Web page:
The establishment of the Caribbean Publishing House has created a much needed opening for emerging Guyanese writers to have their work published, its editor Professor David Dabydeen says.
The Publishing House was set up by the Government of Guyana which has pledged US$100,000 annually for the facility. It is the fulfilment of a pledge made by President Bharrat Jagdeo during Carifesta X, after an appeal was made by Professor David Dabydeen. Formally established in May last year, the publishing house has since republished 11 books in the ‘Guyana Classics’ Series. These books were formally launched by President Bharrat Jagdeo on Friday evening at a ceremony held at the Umana Yana.
In an exclusive interview with this newspaper on Friday, Professor Dabydeen said that while the Publishing House was currently republishing works which belonged to the Guyana Classics Series, the intention was to publish fresh works written by local writers. Dabydeen noted that in the past there had been limited opportunities for young writers to showcase their work, but that this would change with the establishment of this new publishing entity. There was only one criterion for getting a manuscript published, Dabydeen said – it had to be of the highest quality. The intention was to build the Publishing House into one of the most respected in the world, and consequently the focus had to be on quality, he emphasised.
Dabydeen, who is voluntarily serving as the editor of the Publishing House, is supported by consulting editor of the House, Dr Ian McDonald, and an editorial board. The editorial board comprises several outstanding Caribbean writers such as Nobel Laureate Derek Walcott, Earl Lovelace and Pauline Melville.
Dabydeen says that he was willing to continue in his capacity as editor for the next 2 to 3 years. After that he would most likely relinquish the editorship to focus on his own literary pursuits. However, before he handed over the responsibilities of managing the Publishing House, he would like to see an office established locally to run it. This did not have to be anything elaborate, he said, since the staffing would consist of an editor, copy editor, secretary and a driver. He would also like to see the printing of the books undertaken locally as well. Discussions are ongoing to see how soon this particular objective could be achieved, he said.
Meanwhile, Dabydeen disclosed that one of the main aims of the Publishing House was to develop an interest in creative writing among the youths of the Caribbean, especially those in Guyana. He said that it is this interest which would see him collaborating with the Government of Guyana in holding special writing workshops for children and young writers in the area of creative writing.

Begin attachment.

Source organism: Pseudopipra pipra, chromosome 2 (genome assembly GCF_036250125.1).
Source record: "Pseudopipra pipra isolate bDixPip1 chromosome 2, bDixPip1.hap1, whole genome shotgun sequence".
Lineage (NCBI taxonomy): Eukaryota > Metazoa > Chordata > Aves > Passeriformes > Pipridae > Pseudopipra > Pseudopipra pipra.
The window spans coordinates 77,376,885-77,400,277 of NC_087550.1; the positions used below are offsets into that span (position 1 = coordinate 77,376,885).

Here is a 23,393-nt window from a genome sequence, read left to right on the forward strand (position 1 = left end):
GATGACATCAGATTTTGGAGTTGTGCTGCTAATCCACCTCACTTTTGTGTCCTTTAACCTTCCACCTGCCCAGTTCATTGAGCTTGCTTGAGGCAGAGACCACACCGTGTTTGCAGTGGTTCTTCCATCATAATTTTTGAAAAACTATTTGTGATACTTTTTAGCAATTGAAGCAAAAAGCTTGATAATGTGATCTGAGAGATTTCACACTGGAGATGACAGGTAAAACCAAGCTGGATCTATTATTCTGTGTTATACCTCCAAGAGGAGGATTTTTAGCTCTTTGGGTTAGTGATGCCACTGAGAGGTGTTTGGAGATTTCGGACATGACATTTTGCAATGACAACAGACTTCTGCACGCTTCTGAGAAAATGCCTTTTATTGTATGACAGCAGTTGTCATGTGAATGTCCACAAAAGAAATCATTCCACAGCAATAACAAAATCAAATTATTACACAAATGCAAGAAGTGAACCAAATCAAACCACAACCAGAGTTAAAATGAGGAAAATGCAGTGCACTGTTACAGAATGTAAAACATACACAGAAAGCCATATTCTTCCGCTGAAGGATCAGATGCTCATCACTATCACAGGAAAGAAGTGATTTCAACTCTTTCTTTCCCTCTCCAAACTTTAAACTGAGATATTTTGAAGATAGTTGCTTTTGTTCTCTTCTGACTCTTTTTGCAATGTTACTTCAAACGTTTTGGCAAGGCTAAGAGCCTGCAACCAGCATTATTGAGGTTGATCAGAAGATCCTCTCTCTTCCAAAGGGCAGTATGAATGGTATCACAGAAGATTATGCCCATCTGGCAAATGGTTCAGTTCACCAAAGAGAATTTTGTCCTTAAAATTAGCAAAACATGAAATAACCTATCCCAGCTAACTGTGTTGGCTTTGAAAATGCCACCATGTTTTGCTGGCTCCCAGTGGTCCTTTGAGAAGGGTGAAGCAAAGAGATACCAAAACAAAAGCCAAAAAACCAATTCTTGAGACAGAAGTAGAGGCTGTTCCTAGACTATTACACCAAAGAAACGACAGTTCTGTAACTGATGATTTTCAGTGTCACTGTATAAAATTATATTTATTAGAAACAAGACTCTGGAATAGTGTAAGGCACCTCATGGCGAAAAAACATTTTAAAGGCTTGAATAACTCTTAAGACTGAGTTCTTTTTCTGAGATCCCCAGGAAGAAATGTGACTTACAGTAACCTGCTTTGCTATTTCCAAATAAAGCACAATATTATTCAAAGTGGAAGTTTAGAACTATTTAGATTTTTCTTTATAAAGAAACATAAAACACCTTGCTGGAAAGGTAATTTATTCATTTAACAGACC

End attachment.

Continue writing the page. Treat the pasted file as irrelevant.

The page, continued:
Minister of Culture, Youth and Sport Dr Frank Anthony, during his presentation on the 2010 Budget, said that a special essay competition would be held in schools during the academic year and the 30 best essayists would be chosen to attend a workshop in August with Professor Dabydeen. Dr Anthony explained that during the workshop, these young writers would develop creative pieces which they would perform in December at the Festival of Words in honour of National Poet, Martin Carter. These creative pieces would also be published the Minister said.
Dabydeen told Stabroek News he was excited about this particular initiative, since it would have a lasting impact on the children. According to him, he and another professional writer would be judging the entries to the competition to select the participants in the workshop. He said he hoped to have the workshop conducted by two writers where the participants would be divided into two groups – one consisting of students aged 8 to 12 and the other aged 13 to 16. Dabydeen intends to partner with another writer to hold the workshops. He stressed that the workshops, festival and the publishing of the children’s creative pieces would create an interest in literature and ultimately boost their self-esteem. The intention was to have this particular initiative become an annual one, Dabydeen said.
Asked if writers from other Caribbean countries would be given the opportunity to publish their manuscripts via the Caribbean Publishing House, Dabydeen answered in the affirmative. Nevertheless, he admitted that his real interest was in promoting the work of Guyanese authors and strongly suggested that works by Guyanese writers would be given preferential treatment.